Barbara Tako is a breast cancer survivor (2010), melanoma survivor (2014) and author of Cancer Survivorship Coping Tools—We'll Get You Through This. She is a cancer coping advocate, speaker and published writer for television, radio and other venues across the country. She lives, survives, and thrives in Minnesota with her husband, children and dog. See more at www.cancersurvivorshipcopingtools.com,or www.clutterclearingchoices.com.
A two-time cancer survivor looks back at her cancer journey and offers 4 tips for a first-time patient with cancer.
Did you or someone you care about recently get a cancer diagnosis? Are you in shock? Worried? Unsure of what to do or where to turn? If so, you are having a very normal reaction to a very serious life-changing diagnosis. I had breast cancer ten years ago and then melanoma five years ago.
I wanted to reflect back in time and share hope and ideas to help you:
Your questions, what the doctors tell you and your own concerns. Don’t torture yourself with trying to remember everything and learning all of the new information that gets thrown at you in Cancerland. It is also really helpful to journal your thoughts and feelings through this process to help make sense of the complicated feelings that arise. Journaling can help you heal and get through cancer treatment and beyond.
When you research your diagnosis, stay with reliable major sources—major hospitals, clinics, and cancer organizations that specialize in your specific cancer diagnosis. You can also ask friends and family if they know of anyone local who has been through something like your diagnosis. But, beware—don’t over-research.
Too much information can lead to panic or relying on information not relevant to your specific disease. The amount of research can be a delicate balance that is unique to each cancer patient, and remember, not everyone’s experience is the same. Genetics, gender, age and other health conditions come into play. Someone else’s bad experience will not necessarily be yours. People tend to post online when things go wrong and be silent when everything is going along just fine.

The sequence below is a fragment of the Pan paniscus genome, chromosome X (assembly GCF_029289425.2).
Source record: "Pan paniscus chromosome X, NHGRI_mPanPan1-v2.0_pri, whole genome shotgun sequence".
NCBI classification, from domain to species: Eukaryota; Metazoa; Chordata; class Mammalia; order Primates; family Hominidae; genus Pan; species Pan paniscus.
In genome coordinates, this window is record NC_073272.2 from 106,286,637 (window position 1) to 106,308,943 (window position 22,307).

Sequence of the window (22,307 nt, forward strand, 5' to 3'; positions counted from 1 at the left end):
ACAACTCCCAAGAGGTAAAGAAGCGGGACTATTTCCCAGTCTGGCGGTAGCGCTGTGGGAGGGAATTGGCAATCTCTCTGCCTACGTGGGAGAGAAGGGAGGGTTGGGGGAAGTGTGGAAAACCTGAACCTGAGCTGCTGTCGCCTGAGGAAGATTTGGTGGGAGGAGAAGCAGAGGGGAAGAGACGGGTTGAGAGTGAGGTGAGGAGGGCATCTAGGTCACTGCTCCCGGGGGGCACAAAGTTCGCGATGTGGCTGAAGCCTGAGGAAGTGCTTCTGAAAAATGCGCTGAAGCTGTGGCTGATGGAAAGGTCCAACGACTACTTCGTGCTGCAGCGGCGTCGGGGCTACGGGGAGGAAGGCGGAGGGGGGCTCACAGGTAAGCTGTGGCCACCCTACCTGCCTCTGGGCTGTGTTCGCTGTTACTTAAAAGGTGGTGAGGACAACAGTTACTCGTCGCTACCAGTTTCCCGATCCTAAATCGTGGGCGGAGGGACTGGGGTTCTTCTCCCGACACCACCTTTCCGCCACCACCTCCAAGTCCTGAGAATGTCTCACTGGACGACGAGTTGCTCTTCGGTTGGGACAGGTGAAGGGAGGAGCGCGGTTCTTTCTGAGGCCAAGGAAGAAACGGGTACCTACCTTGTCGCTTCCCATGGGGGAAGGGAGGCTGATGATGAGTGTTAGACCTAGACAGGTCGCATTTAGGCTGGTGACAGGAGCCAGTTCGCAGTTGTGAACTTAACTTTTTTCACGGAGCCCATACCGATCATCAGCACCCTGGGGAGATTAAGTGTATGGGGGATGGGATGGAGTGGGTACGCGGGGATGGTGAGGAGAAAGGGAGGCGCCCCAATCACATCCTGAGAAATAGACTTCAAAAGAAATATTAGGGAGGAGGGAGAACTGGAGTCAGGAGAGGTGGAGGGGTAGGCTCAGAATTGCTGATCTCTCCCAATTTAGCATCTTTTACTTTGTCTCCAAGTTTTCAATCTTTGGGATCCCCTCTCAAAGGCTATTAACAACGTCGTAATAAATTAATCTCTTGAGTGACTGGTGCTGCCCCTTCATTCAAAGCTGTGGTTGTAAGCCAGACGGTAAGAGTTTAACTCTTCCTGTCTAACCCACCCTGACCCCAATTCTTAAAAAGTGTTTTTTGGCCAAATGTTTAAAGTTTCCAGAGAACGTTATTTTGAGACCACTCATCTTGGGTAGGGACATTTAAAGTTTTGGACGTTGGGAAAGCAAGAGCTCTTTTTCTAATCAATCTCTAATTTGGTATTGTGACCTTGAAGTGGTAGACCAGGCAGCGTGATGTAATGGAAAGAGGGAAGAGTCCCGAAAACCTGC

When I needed a double mastectomy with reconstruction, I chose a surgeon who did this procedure several times a week rather than only a few times per month. Do your research, make your decisions and then trust the team you have assembled to take care of your medical needs. That does not mean don’t ask questions when you have them. It means that you can reduce some of your worries by trusting your medical team at your cancer care facility.
You may be worried, anxious, depressed, scared or having trouble sleeping. After all, you are in a fight for your life, literally. Please tell your doctors if you are emotionally struggling with your diagnosis. It is very common, and there are many tools to help you. Medication, talk therapy, and cancer support groups can be really useful to you as you navigate your journey.
Build your personal team (friends, family, neighbors, faith community) and your cancer team (not just doctors but in-person or online support groups as well). Connect with people who have had a cancer diagnosis like yourself who understand your experience. Even if there is only one person or if you need to reach out online, do not do cancer alone. You will need help every step of the way.
And finally, be gentle with yourself. Give yourself time to process. Dust off and use any comfort techniques that have helped you get through difficult times in the past and be open to exploring some new ones like mindfulness meditations or a new activity to keep your hands and mind busy with non-cancer-related activities.
Take a breath. You are not alone. You are here and you can get through this.